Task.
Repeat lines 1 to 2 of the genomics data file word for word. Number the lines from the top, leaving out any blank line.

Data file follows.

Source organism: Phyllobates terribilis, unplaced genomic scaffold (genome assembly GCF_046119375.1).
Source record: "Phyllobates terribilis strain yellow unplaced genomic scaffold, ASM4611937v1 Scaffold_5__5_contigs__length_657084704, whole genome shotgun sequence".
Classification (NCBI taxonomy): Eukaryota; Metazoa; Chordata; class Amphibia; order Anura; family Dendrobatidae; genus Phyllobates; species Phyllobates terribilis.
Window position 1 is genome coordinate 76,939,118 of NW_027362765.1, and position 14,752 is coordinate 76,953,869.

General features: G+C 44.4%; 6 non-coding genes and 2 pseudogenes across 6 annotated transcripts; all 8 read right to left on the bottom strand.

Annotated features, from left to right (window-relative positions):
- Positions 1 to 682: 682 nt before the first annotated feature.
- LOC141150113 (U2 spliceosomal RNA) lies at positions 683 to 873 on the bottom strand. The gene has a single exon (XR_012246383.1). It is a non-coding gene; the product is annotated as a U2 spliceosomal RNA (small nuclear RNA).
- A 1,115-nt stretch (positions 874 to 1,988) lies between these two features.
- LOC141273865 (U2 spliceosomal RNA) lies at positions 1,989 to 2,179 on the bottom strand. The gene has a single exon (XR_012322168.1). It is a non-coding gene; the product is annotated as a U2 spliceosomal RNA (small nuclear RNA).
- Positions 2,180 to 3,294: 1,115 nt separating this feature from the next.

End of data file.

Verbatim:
Source organism: Phyllobates terribilis, unplaced genomic scaffold (genome assembly GCF_046119375.1).
Source record: "Phyllobates terribilis strain yellow unplaced genomic scaffold, ASM4611937v1 Scaffold_5__5_contigs__length_657084704, whole genome shotgun sequence".